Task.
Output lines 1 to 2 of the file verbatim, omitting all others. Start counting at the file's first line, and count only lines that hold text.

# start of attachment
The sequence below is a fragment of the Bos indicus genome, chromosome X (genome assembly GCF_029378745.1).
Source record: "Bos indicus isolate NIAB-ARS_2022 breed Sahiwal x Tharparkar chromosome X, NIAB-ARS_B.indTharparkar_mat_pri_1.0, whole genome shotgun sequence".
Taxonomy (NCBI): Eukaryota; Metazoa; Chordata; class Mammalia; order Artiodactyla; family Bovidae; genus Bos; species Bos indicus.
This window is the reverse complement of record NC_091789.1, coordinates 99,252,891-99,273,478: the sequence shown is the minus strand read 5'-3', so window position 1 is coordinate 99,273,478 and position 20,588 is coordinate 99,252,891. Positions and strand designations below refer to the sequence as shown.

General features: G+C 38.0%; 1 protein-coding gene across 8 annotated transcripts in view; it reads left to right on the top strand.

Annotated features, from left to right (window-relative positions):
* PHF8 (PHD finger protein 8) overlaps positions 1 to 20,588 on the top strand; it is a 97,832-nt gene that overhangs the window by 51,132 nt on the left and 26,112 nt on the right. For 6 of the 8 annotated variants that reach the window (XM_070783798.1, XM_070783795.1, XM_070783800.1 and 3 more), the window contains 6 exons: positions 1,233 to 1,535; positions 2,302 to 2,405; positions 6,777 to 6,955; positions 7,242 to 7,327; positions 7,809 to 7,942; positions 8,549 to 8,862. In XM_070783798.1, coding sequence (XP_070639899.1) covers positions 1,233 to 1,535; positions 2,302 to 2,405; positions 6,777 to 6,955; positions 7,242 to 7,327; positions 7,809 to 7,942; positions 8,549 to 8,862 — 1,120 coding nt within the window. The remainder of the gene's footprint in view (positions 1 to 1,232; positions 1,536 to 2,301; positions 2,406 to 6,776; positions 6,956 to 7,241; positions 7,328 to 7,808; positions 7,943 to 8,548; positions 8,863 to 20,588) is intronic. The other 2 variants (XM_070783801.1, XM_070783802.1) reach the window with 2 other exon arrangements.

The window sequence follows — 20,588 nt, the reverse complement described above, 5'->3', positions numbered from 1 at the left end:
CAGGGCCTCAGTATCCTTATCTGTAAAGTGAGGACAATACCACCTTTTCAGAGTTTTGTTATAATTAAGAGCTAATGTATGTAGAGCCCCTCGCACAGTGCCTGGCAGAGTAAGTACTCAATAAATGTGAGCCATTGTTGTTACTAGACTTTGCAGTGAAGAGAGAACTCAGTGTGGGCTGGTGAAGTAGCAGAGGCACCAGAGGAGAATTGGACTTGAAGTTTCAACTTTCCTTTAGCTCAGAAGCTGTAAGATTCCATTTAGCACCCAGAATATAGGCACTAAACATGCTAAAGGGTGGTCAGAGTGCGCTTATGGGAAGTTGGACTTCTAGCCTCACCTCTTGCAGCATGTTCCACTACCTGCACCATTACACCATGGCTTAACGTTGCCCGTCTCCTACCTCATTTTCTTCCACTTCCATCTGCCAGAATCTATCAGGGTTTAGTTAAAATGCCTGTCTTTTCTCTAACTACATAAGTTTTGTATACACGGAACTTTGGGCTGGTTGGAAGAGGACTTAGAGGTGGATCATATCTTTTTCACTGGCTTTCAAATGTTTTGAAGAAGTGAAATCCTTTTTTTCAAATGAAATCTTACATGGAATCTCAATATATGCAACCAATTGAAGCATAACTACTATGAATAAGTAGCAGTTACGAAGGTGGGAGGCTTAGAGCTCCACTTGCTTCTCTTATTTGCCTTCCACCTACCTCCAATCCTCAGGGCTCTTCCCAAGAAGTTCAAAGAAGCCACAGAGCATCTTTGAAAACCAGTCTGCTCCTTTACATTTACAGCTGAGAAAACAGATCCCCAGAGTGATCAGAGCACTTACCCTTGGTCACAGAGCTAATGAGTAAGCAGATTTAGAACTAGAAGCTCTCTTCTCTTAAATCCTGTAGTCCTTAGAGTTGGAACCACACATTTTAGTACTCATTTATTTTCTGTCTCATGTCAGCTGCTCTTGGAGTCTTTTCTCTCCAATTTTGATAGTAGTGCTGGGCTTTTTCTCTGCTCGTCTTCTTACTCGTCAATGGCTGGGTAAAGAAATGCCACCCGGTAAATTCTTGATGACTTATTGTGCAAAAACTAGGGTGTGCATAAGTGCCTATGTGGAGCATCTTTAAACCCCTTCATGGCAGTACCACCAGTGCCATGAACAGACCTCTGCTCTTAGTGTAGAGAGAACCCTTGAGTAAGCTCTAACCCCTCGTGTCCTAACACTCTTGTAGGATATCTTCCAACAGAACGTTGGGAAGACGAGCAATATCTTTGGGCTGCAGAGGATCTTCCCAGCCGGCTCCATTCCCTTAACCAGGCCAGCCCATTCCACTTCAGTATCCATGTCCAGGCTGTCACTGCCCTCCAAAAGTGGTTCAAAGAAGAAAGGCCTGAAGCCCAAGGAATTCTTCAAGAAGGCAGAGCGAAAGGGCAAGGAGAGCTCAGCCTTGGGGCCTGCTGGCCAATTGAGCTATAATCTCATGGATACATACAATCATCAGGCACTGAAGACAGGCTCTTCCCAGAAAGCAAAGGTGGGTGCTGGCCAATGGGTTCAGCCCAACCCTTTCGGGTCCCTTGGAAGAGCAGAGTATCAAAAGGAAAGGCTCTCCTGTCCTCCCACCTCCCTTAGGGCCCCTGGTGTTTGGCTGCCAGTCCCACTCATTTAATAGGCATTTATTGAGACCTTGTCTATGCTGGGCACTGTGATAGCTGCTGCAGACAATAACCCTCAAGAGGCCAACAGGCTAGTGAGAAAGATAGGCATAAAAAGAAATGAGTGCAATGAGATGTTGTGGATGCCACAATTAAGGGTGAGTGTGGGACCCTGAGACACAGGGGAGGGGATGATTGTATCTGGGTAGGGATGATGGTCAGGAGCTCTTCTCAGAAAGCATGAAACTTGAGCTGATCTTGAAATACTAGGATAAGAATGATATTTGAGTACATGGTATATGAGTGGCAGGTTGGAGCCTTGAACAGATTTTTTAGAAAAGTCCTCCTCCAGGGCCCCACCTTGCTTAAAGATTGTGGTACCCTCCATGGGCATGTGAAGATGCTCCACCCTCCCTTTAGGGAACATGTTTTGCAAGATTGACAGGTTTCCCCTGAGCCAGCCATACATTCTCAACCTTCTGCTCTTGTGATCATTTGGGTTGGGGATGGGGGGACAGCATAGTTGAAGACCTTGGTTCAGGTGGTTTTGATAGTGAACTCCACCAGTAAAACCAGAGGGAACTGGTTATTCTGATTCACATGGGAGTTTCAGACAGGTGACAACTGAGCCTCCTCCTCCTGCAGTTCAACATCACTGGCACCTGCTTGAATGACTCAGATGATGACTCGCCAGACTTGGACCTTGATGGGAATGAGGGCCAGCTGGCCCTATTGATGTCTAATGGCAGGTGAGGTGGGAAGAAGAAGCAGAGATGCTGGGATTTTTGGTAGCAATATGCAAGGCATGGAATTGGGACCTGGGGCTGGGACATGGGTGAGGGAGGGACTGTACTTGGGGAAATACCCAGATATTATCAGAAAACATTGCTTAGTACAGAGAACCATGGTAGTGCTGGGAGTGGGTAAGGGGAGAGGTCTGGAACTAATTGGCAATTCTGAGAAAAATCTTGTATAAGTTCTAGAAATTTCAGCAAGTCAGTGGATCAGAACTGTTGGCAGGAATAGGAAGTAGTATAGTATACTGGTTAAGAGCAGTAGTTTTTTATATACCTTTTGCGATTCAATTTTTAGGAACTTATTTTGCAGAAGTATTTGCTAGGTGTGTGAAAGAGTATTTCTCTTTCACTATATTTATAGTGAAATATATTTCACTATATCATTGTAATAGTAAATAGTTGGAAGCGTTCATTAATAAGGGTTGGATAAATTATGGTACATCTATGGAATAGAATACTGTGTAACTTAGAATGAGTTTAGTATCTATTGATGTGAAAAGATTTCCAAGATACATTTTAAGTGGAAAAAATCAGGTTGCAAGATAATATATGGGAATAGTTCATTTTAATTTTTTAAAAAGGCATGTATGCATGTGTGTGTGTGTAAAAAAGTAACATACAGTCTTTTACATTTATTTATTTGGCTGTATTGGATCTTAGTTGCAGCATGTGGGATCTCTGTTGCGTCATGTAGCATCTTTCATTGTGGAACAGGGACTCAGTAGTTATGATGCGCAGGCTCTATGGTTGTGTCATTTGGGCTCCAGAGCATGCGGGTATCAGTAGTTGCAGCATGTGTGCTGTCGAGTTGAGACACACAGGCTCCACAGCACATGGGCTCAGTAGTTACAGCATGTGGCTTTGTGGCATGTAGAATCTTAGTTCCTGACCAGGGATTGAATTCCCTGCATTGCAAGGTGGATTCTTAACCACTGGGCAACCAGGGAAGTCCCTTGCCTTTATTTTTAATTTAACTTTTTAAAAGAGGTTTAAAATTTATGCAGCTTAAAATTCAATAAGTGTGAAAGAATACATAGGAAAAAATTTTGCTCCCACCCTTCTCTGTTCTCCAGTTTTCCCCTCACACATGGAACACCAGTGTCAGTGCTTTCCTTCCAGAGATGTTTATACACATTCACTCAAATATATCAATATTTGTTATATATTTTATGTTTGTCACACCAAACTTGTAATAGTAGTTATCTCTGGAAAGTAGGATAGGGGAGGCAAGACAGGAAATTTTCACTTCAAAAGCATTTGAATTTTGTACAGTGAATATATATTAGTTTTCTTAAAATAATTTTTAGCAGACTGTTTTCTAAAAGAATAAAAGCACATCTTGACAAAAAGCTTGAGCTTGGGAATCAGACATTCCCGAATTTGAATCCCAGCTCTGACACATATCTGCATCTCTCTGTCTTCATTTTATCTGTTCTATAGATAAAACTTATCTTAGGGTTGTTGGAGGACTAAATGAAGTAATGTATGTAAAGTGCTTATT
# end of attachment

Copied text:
The sequence below is a fragment of the Bos indicus genome, chromosome X (genome assembly GCF_029378745.1).
Source record: "Bos indicus isolate NIAB-ARS_2022 breed Sahiwal x Tharparkar chromosome X, NIAB-ARS_B.indTharparkar_mat_pri_1.0, whole genome shotgun sequence".